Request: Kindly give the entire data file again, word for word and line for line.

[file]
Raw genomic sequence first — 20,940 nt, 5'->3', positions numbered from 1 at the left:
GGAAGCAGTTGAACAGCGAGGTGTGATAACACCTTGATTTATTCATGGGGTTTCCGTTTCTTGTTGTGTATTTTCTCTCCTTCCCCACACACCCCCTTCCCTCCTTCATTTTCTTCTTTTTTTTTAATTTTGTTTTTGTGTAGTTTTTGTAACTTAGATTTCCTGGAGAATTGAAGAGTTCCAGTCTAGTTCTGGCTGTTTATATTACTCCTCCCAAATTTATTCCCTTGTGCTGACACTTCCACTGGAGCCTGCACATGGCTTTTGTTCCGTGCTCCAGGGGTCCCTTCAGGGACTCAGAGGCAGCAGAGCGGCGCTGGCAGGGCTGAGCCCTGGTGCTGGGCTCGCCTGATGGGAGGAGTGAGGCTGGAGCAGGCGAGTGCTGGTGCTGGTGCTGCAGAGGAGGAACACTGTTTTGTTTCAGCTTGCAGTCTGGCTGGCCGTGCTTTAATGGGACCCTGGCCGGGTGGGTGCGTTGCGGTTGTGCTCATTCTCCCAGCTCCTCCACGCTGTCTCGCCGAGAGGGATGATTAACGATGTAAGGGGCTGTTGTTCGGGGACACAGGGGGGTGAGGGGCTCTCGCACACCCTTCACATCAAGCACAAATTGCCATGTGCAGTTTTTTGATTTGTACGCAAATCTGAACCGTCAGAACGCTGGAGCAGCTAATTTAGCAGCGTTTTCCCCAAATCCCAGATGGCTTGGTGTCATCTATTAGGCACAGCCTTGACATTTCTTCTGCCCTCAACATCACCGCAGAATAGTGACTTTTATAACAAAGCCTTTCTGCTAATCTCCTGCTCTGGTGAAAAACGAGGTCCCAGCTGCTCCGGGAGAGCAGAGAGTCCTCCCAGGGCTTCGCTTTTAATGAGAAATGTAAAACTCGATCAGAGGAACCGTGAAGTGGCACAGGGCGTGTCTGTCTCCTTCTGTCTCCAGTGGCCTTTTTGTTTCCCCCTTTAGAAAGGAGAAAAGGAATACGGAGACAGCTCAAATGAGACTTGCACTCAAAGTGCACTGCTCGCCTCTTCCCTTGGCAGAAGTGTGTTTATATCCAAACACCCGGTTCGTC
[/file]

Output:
Raw genomic sequence first — 20,940 nt, 5'->3', positions numbered from 1 at the left:
GGAAGCAGTTGAACAGCGAGGTGTGATAACACCTTGATTTATTCATGGGGTTTCCGTTTCTTGTTGTGTATTTTCTCTCCTTCCCCACACACCCCCTTCCCTCCTTCATTTTCTTCTTTTTTTTTAATTTTGTTTTTGTGTAGTTTTTGTAACTTAGATTTCCTGGAGAATTGAAGAGTTCCAGTCTAGTTCTGGCTGTTTATATTACTCCTCCCAAATTTATTCCCTTGTGCTGACACTTCCACTGGAGCCTGCACATGGCTTTTGTTCCGTGCTCCAGGGGTCCCTTCAGGGACTCAGAGGCAGCAGAGCGGCGCTGGCAGGGCTGAGCCCTGGTGCTGGGCTCGCCTGATGGGAGGAGTGAGGCTGGAGCAGGCGAGTGCTGGTGCTGGTGCTGCAGAGGAGGAACACTGTTTTGTTTCAGCTTGCAGTCTGGCTGGCCGTGCTTTAATGGGACCCTGGCCGGGTGGGTGCGTTGCGGTTGTGCTCATTCTCCCAGCTCCTCCACGCTGTCTCGCCGAGAGGGATGATTAACGATGTAAGGGGCTGTTGTTCGGGGACACAGGGGGGTGAGGGGCTCTCGCACACCCTTCACATCAAGCACAAATTGCCATGTGCAGTTTTTTGATTTGTACGCAAATCTGAACCGTCAGAACGCTGGAGCAGCTAATTTAGCAGCGTTTTCCCCAAATCCCAGATGGCTTGGTGTCATCTATTAGGCACAGCCTTGACATTTCTTCTGCCCTCAACATCACCGCAGAATAGTGACTTTTATAACAAAGCCTTTCTGCTAATCTCCTGCTCTGGTGAAAAACGAGGTCCCAGCTGCTCCGGGAGAGCAGAGAGTCCTCCCAGGGCTTCGCTTTTAATGAGAAATGTAAAACTCGATCAGAGGAACCGTGAAGTGGCACAGGGCGTGTCTGTCTCCTTCTGTCTCCAGTGGCCTTTTTGTTTCCCCCTTTAGAAAGGAGAAAAGGAATACGGAGACAGCTCAAATGAGACTTGCACTCAAAGTGCACTGCTCGCCTCTTCCCTTGGCAGAAGTGTGTTTATATCCAAACACCCGGTTCGTC